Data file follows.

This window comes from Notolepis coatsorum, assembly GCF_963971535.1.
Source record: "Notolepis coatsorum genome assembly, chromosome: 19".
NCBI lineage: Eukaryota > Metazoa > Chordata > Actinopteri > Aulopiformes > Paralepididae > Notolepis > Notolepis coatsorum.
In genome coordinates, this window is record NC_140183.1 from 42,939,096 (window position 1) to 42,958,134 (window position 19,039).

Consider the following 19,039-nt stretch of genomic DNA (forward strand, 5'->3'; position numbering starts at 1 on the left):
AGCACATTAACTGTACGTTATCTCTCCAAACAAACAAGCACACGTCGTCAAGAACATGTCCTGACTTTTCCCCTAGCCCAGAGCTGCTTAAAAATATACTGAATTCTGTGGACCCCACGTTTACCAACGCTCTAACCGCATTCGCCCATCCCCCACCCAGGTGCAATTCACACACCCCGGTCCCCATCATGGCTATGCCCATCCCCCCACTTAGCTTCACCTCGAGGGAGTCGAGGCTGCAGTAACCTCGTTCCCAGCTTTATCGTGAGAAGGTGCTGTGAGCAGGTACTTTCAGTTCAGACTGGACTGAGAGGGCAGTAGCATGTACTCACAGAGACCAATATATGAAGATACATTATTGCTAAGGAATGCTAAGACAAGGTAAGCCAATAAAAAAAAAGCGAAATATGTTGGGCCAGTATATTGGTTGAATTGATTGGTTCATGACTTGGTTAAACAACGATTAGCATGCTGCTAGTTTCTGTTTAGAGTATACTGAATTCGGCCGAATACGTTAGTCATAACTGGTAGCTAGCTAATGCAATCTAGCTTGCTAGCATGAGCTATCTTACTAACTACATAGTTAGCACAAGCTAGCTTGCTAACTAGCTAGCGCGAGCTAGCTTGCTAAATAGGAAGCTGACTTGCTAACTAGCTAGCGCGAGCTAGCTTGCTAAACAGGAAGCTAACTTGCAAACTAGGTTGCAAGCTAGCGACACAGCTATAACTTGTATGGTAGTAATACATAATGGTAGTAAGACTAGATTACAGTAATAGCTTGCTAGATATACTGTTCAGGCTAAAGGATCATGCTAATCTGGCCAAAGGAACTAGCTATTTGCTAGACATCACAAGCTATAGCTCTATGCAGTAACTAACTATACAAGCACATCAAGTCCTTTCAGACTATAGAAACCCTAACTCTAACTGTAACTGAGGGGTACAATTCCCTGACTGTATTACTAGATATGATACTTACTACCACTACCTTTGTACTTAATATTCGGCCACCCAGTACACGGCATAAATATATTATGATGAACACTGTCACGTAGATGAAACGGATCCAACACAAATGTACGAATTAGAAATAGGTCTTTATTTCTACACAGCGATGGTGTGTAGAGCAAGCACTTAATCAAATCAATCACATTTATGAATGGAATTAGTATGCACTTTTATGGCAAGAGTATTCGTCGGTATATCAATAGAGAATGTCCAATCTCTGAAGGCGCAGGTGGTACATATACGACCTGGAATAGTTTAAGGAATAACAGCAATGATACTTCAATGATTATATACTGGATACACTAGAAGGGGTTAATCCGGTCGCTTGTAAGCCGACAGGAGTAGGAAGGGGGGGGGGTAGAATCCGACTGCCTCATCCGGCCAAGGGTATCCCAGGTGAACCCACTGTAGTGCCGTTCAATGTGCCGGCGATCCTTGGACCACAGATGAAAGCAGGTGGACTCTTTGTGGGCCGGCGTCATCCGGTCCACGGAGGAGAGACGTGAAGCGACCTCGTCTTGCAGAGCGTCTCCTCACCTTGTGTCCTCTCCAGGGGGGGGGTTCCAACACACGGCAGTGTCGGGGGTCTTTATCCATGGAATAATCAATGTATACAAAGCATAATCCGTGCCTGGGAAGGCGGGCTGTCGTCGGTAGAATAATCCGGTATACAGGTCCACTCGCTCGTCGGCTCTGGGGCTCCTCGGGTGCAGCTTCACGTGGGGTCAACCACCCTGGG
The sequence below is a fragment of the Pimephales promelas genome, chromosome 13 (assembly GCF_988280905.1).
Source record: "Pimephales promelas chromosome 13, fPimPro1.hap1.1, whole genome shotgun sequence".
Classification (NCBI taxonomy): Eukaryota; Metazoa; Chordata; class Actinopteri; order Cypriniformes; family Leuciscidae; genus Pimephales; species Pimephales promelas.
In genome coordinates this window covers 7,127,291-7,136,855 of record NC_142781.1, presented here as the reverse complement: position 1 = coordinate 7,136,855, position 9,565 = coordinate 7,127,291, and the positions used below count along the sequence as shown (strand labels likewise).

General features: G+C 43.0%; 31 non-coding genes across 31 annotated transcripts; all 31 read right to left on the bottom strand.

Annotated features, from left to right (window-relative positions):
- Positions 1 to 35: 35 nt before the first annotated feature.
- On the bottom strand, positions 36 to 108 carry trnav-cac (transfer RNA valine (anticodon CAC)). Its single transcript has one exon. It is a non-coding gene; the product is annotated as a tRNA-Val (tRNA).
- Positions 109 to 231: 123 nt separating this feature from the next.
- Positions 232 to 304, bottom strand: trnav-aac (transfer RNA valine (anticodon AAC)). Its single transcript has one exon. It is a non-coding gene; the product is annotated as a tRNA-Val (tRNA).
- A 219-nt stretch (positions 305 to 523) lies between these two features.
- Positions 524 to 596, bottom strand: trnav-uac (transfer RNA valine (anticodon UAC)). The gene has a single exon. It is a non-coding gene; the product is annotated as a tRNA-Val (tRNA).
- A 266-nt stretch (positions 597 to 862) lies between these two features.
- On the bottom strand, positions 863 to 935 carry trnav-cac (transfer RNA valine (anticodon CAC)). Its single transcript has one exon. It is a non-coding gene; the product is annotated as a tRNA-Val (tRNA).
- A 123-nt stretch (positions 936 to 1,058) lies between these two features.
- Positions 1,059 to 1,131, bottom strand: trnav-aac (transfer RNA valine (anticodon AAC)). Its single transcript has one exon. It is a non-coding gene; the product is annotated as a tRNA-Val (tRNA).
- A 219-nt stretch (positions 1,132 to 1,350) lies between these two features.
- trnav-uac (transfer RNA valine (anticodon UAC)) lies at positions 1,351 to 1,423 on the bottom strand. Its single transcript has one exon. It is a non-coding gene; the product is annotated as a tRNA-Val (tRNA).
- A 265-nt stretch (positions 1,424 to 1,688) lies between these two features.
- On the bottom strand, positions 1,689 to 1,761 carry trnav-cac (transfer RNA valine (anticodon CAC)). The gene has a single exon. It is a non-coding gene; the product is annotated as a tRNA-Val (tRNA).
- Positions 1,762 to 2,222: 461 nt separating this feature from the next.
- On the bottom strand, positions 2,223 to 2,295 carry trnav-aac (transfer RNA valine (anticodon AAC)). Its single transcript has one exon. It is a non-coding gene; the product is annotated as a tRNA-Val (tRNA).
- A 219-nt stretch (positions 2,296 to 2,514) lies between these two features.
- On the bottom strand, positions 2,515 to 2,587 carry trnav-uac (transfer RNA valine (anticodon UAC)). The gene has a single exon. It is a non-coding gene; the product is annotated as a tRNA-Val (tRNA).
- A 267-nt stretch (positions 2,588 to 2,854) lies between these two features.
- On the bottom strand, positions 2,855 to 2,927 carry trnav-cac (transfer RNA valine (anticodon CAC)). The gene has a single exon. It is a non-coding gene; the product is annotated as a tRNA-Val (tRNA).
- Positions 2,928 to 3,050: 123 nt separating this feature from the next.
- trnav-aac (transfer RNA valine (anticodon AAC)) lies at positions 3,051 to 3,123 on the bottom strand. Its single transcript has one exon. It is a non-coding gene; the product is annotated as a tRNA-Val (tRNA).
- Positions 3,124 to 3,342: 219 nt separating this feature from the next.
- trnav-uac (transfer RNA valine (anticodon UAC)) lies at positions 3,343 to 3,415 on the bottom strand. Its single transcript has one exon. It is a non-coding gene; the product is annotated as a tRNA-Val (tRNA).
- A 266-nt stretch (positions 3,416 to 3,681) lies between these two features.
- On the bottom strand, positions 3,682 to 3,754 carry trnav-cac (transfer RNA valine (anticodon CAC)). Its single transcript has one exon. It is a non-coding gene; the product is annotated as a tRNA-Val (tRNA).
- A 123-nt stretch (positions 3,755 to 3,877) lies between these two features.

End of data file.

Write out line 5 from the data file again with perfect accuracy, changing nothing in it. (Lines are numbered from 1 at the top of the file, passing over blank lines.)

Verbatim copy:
Consider the following 19,039-nt stretch of genomic DNA (forward strand, 5'->3'; position numbering starts at 1 on the left):